The discovery in the last few years of large gas reserves in the region has whetted appetites in Ankara, which has been forcefully demanding its piece of the pie, even at the risk of contesting the limits of respective economic zones as well as provoking the EU’s intervention and threatening the region’s stability.
Though normally sparkling and crystal clear as August draws to a close, the Mediterranean is currently troubled by politics. At the center of this new storm are the aspirations of Turkish president Recep Tayip Erdogan. It all started in mid-August when Turkey deployed an oil research vessel, the Oruç Reis, with its naval escort, to search for petroleum and natural gas in the waters near the Greek isle of Kastellorizo – waters which are claimed by Athens and Ankara as belonging to their respective exclusive economic zones (EEZ, over which a country has sovereign rights regarding the exploration and usage of resources).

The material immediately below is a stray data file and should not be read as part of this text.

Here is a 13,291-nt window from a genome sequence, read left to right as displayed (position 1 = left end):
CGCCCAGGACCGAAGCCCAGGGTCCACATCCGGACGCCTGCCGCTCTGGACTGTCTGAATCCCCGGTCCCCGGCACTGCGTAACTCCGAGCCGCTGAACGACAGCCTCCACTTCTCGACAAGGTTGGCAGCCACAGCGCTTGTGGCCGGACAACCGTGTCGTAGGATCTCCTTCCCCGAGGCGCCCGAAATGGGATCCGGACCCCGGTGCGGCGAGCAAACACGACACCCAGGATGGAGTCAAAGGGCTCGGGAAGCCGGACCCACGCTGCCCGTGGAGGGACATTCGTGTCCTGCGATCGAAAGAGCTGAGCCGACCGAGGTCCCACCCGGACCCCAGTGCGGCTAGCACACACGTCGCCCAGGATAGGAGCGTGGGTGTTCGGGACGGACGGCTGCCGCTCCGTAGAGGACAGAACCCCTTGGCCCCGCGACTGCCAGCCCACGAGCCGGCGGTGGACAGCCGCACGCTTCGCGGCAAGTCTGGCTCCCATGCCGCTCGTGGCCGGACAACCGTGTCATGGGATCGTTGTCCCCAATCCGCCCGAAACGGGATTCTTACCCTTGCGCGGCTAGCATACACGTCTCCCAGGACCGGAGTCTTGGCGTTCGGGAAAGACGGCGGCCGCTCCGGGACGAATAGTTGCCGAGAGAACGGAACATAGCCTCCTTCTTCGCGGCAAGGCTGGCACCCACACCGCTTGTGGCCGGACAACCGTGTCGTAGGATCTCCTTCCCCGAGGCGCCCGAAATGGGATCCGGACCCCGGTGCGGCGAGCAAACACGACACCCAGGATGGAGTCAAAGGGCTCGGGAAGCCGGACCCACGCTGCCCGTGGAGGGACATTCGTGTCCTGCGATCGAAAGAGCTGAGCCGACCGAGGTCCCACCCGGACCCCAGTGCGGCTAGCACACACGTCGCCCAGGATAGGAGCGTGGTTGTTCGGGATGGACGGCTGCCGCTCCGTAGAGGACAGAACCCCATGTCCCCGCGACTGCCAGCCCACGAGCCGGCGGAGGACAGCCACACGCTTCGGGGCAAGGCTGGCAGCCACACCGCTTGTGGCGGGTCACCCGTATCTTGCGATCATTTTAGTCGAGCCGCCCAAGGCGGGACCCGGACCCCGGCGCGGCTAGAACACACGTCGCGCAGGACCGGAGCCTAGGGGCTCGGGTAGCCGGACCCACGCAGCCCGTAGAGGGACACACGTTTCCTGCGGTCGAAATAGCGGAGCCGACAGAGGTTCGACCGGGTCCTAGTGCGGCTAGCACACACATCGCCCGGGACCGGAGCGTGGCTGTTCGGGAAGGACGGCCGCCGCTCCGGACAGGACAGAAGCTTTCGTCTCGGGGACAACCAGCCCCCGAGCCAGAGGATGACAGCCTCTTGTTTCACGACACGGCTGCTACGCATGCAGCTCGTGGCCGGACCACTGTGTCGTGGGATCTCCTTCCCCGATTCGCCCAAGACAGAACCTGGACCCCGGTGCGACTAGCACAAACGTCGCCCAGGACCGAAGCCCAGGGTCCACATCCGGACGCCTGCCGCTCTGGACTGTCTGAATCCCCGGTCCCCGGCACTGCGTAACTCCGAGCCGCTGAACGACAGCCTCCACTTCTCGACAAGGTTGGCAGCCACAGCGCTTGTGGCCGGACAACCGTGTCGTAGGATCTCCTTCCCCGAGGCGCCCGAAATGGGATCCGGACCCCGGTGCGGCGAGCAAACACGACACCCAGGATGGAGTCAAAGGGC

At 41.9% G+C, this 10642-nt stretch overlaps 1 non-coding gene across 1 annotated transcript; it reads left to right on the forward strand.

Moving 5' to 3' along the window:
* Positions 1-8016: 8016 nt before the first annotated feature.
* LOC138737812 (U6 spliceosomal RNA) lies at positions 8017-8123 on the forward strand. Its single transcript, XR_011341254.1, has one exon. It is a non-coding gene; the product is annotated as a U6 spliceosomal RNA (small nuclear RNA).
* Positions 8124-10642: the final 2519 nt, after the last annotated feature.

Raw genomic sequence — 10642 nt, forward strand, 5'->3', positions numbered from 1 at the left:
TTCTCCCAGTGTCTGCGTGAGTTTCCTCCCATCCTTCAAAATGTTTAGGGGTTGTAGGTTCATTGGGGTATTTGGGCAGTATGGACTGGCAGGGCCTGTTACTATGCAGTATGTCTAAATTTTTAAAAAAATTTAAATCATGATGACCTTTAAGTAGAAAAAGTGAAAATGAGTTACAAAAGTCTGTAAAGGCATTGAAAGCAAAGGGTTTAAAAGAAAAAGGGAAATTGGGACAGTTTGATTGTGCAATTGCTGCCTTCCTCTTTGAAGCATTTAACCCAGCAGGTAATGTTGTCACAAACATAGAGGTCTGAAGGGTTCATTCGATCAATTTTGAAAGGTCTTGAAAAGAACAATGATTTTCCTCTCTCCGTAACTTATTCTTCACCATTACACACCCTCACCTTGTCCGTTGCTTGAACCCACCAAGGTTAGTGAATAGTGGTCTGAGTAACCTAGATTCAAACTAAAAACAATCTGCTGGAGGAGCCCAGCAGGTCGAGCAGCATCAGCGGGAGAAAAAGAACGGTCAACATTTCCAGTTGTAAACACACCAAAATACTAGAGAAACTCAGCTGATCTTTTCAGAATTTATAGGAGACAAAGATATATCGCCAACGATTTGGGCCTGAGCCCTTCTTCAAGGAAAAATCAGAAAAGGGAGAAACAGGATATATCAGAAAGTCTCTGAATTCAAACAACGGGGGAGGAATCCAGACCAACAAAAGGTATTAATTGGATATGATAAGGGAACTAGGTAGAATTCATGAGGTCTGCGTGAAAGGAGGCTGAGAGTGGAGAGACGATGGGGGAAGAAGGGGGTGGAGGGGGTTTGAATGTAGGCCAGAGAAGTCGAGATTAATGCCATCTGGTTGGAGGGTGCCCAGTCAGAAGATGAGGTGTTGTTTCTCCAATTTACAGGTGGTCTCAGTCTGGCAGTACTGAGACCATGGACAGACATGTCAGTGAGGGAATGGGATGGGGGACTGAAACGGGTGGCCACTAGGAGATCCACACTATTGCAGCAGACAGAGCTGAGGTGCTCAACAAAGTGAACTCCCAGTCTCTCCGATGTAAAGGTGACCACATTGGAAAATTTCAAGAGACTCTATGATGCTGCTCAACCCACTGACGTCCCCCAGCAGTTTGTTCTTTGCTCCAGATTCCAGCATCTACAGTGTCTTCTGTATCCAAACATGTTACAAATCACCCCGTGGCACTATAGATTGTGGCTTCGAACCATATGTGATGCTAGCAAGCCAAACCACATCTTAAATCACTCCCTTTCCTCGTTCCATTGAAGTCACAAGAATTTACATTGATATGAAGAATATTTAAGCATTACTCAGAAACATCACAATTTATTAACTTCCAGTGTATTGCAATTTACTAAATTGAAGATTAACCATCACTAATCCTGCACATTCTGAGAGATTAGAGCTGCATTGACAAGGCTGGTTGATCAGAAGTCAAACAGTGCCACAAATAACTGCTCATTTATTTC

The two countries then engaged in a naval power struggle which caused a collision between two Greek and Turkish war ships, pulling the region towards the kind of explosive situation that has not happened in nearly twenty years – to such an extent that French president Emmanuel Macron dispatched French military reinforcements to the region.
With Egypt and France being in open conflict with Turkey and Libya, there is no longer any doubt that the Eastern Mediterranean is caught in a storm where European interests on one side and the interests of the countries of the south-eastern edge of the Mediterranean (especially Egypt, Israel, and Libya) on the o